Another thing that bothers me is that he quietly acknowledges in a few places (if you look closely and infer some things) that his "restorative" economy would have to shrink, and that population might have to shrink. But he never mentions the pain involved in this. Actually this might be a good argument for his ideas: that a gradual shrinking, though still painful, would be much, much better than a crash, and that keeping the same institutions in charge gives a better chance of gradual shrinking than various left-anarchist revolutions (or a global Communist revolution). The counter-argument to me is that a lot of investment assumptions have to change if you take away the assumption that the economy will, in the long term, grow exponentially. I think this includes a bank's expectation that it can lend money and usually get it back with interest, without which fractional-reserve banking would have a much greater risk-reward ratio. As most of our money supply doesn't exist as currency, and is a creation of this banking practice, this concerns me (I'm not really an econ guru, so if my understanding of the issue is totally wrong let me know). Hawken talks all about population crashes but that he doesn't mention the implications of a shrinking economy worries me (I can't find many quotes from economists in general on the subject other than stuff like, "Hey, look at the Great Depression, that sure sucked, 'eh?"). Anyway, market valuations of things are based on speculation, and no matter how carefully a plan is made to transition gradually to no-growth, if the realization of it hits the market suddenly we're headed for a crash.
The other economic question I have is whether corporations really are very efficient when they can't rapidly extract non-renewable resources or otherwise externalize the costs of their operations onto society. For one thing, corporations as they are means marketing as it is, which preys on people's irrationalities resulting in overconsumption of all sorts. The type of efficiency I'm talking about here is in whether they can elevate the carrying capacity of Earth, or whether they'll lead us to sell out long-term needs like education and research for short-term nicities. If the economy overall won't be exponentially growing anymore I think those become real trade-offs (whereas today overconsumption fuels growth by requiring more labor and more resource extraction).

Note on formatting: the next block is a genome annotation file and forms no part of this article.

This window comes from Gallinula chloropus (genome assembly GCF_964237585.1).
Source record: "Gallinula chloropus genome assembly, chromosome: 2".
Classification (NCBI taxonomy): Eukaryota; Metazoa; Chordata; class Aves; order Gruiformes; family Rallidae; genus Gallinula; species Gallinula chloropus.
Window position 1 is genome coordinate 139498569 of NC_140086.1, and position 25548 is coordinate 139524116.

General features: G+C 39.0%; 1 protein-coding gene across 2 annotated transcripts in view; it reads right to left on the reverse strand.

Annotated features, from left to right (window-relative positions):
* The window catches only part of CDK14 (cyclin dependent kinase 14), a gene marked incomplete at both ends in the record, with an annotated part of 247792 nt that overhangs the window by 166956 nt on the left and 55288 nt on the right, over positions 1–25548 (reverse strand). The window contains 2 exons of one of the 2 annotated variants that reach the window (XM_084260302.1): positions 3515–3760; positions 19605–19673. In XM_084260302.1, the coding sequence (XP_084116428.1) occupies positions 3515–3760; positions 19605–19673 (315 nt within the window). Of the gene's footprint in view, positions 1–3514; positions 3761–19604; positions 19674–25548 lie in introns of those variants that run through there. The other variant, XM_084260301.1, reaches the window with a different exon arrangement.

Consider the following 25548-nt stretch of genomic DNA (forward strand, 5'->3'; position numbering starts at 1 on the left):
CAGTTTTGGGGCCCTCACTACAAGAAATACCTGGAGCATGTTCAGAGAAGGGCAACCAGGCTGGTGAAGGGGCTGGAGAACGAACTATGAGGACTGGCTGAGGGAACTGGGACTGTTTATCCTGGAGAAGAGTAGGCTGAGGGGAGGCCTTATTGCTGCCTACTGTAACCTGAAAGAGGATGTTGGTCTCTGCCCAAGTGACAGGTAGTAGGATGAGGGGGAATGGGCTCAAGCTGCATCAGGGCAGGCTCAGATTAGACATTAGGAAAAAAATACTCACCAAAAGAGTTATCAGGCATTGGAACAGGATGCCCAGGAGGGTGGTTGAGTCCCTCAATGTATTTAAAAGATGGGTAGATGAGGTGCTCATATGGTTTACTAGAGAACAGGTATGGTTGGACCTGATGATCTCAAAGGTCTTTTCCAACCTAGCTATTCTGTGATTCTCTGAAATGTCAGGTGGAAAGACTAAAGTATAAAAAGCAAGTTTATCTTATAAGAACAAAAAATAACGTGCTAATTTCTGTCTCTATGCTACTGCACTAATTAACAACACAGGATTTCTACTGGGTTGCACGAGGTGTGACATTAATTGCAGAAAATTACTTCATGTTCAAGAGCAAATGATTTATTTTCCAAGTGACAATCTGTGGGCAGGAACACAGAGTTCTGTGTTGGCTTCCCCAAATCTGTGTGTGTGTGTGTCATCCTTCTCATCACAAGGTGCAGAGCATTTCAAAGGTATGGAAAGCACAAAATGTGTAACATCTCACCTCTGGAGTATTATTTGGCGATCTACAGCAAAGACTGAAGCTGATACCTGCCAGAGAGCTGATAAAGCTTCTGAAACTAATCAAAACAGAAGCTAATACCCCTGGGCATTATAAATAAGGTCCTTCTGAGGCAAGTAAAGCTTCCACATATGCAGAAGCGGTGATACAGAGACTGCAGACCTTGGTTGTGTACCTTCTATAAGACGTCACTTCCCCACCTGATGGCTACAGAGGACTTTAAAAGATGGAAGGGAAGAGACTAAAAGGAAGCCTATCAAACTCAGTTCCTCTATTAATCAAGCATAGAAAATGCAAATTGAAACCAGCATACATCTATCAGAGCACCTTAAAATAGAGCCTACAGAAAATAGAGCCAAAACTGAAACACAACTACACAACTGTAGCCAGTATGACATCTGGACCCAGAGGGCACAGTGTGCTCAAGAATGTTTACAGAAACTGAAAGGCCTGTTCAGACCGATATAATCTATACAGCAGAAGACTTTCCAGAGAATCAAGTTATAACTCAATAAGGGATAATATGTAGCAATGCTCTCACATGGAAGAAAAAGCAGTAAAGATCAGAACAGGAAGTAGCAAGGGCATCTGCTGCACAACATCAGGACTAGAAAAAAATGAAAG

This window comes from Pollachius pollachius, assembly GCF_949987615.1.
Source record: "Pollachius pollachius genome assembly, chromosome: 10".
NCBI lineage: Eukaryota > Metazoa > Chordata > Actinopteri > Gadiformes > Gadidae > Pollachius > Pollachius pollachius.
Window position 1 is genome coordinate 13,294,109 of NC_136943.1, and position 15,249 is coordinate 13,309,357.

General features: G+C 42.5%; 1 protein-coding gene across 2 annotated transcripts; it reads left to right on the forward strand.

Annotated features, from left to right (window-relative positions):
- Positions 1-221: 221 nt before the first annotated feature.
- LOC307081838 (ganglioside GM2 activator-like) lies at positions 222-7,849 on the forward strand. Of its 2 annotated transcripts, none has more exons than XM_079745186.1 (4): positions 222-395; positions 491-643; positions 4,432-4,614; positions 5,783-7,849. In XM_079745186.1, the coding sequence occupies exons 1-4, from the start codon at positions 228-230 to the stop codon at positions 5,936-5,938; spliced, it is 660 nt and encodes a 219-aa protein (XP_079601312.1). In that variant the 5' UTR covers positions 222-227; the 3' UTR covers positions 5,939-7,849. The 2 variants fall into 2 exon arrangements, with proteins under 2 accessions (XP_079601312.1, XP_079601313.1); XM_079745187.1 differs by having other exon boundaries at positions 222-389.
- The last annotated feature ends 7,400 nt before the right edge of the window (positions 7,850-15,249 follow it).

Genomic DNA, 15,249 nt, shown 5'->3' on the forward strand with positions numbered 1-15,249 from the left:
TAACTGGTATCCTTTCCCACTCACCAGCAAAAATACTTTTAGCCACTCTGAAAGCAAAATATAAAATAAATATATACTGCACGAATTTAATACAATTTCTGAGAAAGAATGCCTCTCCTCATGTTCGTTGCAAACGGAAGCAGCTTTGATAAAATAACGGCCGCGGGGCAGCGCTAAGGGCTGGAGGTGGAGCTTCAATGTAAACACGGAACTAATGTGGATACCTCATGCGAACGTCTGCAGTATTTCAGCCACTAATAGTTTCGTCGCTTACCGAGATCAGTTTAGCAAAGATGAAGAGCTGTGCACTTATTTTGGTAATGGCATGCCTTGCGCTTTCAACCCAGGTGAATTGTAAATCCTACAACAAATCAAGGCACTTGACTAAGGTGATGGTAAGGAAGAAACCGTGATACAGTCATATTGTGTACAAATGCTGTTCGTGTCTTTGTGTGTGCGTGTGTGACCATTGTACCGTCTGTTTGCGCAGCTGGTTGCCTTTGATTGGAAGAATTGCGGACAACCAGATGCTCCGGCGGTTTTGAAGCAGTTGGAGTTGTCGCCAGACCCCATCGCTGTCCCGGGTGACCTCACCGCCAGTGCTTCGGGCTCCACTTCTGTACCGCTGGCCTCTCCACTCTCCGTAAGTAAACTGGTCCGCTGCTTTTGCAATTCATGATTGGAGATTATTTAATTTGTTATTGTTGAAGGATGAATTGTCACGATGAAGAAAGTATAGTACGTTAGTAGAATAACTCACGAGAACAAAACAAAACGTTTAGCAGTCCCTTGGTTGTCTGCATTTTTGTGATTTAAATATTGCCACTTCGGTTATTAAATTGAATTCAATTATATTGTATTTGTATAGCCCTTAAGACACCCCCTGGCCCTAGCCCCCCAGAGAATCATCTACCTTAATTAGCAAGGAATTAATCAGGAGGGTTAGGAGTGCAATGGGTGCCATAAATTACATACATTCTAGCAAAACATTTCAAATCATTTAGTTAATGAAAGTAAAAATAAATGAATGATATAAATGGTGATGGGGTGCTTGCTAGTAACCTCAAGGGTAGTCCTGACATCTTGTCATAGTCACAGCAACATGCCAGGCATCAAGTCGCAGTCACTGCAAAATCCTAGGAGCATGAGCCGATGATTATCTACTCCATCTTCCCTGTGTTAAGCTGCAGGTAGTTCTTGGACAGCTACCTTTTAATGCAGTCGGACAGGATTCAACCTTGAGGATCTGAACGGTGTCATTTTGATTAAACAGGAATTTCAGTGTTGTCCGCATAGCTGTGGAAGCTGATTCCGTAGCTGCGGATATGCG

But I don't want to be totally negative about the whole deal. Even though I'm pretty pessimistic about a plan like his actually working, it might, if it worked, be a fairly livable version of capitalism with corporations. I like his points about preventing business from externalizing its costs onto others (read: the poor). I'm not sure whether he's being disingenuous or just doesn't realize it, but imposing taxes or creating utilities that fully foist onto business the costs of their damage to the commons (and reward their improvements of it) are tantamount to nationalizing the commons. A fine idea in my opinion (coincidentally, The Death and Life of Great American Cities also talks about the tragedy of commons with regard to cities), but good luck sneaking it past highly interested parties.
Damn this is a fucking mountain of text. Sorry y'all. I'll try to be snappier next time.